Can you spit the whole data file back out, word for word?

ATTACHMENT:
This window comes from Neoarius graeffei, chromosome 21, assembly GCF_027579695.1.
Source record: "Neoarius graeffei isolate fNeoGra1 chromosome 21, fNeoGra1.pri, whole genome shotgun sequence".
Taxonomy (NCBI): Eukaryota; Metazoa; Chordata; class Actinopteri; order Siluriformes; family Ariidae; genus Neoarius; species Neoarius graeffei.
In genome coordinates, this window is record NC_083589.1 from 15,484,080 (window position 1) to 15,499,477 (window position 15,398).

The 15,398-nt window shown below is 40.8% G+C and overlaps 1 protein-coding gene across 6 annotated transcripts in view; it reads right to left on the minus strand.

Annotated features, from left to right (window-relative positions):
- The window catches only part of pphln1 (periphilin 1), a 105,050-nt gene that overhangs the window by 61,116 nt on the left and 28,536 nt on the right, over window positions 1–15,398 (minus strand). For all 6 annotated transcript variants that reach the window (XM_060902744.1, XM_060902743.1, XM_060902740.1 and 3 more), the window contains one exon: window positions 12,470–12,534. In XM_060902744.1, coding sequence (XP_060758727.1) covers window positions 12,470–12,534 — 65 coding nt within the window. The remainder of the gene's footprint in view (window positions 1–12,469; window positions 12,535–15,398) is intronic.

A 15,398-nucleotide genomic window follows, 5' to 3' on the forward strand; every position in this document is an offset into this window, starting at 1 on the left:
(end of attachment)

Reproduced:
This window comes from Neoarius graeffei, chromosome 21, assembly GCF_027579695.1.
Source record: "Neoarius graeffei isolate fNeoGra1 chromosome 21, fNeoGra1.pri, whole genome shotgun sequence".
Taxonomy (NCBI): Eukaryota; Metazoa; Chordata; class Actinopteri; order Siluriformes; family Ariidae; genus Neoarius; species Neoarius graeffei.
In genome coordinates, this window is record NC_083589.1 from 15,484,080 (window position 1) to 15,499,477 (window position 15,398).

The 15,398-nt window shown below is 40.8% G+C and overlaps 1 protein-coding gene across 6 annotated transcripts in view; it reads right to left on the minus strand.

Annotated features, from left to right (window-relative positions):
- The window catches only part of pphln1 (periphilin 1), a 105,050-nt gene that overhangs the window by 61,116 nt on the left and 28,536 nt on the right, over window positions 1–15,398 (minus strand). For all 6 annotated transcript variants that reach the window (XM_060902744.1, XM_060902743.1, XM_060902740.1 and 3 more), the window contains one exon: window positions 12,470–12,534. In XM_060902744.1, coding sequence (XP_060758727.1) covers window positions 12,470–12,534 — 65 coding nt within the window. The remainder of the gene's footprint in view (window positions 1–12,469; window positions 12,535–15,398) is intronic.

A 15,398-nucleotide genomic window follows, 5' to 3' on the forward strand; every position in this document is an offset into this window, starting at 1 on the left: